Tuesday, January 30, 2007

Study tries to Deny Boys will be Boys

Trying to work, getting caught up in all the reasons why I should have started earlier on my book and not procrastinated! Like bumping smack into a study that makes me crazy with AARRGGHH! A women's studies prof at U of Wisconsin, Madison--Janet Shibley Hyde by name--has gotten oodles of publicity for supposedly demonstrating her groundbreaking "Gender Similarities Hypothesis," offered to contrast with the prehistoric traditionalists who assert that the genders are actually different. Imagine that.
Feminists, the group no one wants to admit to joining anymore, are stuck defending their dying university departments, and so have to come up with something novel to prove we ladies, er women...er, wimyn are completely equal to men. Unfortunately, that means denying reality--not that women are in any way inferior to men, but that women are physically hard-wired to be different. From an evolutionary point of view--and certainly these wimyn are pro-evolution and NOT pro Intelligent Design--gender roles make efficient sense. You'd think that over millennia, the fittest survived because the baby-bearers could tend to the young, and the non-nursers could go out and use their brute strength to club some animal for food. And while the Big Guy was out, the ladies could perfect their nurturing skills and communicating skills and the guys could refine their grunting about sports.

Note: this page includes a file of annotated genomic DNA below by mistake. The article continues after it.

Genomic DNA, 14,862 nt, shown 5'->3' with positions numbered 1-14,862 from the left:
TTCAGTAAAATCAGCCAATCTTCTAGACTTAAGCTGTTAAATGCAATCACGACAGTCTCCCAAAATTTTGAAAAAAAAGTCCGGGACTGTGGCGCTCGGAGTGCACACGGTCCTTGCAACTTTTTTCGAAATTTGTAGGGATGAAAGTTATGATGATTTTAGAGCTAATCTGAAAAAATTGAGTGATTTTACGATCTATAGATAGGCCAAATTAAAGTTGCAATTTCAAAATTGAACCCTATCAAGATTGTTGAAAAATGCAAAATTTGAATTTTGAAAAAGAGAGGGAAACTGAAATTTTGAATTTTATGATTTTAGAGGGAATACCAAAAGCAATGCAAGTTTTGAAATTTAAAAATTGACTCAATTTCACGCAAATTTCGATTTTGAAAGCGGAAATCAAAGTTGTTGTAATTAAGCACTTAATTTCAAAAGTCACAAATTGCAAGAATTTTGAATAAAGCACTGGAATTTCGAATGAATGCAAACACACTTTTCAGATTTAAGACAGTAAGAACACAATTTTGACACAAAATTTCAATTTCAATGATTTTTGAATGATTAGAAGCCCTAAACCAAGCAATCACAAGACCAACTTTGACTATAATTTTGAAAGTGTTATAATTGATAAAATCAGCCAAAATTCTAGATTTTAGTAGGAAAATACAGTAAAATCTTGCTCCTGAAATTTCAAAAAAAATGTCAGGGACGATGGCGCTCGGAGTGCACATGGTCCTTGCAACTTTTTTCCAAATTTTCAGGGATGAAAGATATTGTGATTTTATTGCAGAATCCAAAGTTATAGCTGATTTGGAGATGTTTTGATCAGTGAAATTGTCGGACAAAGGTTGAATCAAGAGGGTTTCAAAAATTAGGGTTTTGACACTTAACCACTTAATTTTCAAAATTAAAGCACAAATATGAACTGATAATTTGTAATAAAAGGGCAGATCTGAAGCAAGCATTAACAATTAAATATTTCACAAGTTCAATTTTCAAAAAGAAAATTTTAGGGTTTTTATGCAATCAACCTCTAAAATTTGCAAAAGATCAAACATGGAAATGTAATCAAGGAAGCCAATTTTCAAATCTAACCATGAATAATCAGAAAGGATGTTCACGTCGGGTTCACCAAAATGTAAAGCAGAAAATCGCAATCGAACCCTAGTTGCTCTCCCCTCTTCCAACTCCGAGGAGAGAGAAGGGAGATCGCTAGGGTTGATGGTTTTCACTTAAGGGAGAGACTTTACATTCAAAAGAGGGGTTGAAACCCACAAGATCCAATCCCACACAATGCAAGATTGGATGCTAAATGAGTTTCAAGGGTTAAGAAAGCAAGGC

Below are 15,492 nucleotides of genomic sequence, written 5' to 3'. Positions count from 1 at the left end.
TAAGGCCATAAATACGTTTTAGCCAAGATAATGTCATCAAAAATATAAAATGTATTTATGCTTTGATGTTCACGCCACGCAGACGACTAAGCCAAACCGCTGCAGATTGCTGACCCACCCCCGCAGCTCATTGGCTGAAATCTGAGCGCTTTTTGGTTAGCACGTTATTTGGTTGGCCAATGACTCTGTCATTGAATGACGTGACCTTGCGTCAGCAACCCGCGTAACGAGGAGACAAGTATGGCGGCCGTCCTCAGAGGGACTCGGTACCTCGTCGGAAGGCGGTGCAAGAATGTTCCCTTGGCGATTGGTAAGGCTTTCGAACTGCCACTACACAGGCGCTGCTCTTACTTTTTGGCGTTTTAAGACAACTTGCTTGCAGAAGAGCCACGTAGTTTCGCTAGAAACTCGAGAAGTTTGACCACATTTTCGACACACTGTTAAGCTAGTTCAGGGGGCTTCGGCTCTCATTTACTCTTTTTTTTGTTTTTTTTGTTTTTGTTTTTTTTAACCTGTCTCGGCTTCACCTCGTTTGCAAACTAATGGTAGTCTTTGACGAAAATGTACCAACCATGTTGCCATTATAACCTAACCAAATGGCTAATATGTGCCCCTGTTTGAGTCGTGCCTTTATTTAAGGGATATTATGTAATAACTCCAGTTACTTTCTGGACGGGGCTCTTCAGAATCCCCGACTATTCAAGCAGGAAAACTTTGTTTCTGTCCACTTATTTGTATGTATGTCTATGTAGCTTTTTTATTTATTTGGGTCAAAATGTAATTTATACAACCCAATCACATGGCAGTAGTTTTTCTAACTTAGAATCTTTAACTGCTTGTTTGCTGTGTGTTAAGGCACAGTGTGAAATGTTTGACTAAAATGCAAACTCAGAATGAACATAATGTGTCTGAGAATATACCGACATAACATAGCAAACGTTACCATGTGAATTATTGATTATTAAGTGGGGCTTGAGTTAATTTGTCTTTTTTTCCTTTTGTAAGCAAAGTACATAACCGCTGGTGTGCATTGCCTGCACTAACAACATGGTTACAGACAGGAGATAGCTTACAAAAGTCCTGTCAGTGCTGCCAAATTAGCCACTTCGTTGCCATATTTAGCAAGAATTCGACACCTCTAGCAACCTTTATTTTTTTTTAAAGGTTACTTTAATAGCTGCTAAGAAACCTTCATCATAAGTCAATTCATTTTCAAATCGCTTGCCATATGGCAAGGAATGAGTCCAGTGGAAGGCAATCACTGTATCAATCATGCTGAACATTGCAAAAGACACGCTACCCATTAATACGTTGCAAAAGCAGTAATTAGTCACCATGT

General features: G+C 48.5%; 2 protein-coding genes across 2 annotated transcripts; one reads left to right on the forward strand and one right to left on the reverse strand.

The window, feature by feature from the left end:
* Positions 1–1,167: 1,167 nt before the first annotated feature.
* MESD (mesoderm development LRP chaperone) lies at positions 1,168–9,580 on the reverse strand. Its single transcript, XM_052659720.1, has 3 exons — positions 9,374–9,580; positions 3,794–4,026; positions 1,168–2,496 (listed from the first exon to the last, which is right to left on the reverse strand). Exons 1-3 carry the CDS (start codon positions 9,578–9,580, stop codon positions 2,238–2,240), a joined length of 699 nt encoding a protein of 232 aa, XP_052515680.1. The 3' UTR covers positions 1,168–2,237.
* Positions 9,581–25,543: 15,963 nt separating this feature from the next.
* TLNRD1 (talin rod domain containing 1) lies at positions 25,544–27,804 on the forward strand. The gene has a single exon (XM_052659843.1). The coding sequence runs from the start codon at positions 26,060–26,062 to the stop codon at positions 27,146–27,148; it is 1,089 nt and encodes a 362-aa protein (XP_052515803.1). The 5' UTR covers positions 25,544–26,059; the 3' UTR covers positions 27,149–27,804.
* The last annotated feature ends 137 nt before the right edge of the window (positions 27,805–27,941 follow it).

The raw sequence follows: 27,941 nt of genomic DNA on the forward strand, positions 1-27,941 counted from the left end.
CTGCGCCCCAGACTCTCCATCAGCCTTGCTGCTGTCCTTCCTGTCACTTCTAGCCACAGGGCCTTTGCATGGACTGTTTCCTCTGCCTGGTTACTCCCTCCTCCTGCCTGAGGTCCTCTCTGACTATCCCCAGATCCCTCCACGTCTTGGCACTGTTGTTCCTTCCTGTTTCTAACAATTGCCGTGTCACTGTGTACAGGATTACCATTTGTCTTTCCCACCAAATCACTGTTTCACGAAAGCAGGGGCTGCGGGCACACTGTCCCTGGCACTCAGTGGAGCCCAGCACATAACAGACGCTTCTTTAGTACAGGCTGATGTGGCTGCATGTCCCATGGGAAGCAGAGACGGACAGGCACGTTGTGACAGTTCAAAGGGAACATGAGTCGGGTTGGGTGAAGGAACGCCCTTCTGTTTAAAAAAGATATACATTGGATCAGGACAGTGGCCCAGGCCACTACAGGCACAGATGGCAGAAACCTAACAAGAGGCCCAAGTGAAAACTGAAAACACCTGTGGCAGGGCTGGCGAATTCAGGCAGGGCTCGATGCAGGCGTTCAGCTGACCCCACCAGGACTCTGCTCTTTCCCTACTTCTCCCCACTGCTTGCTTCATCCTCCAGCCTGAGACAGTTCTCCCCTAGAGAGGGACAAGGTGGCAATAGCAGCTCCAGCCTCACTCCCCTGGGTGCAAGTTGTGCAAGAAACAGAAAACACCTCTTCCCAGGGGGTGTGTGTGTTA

The proud and loud feminists don't care for such roles. Because the evolutionary explanation implies that somehow there's a reason other than acculturation and discrimination for why fewer women choose mathematics as a career, and why so many decide to derail their CEO aspirations to coo to infants.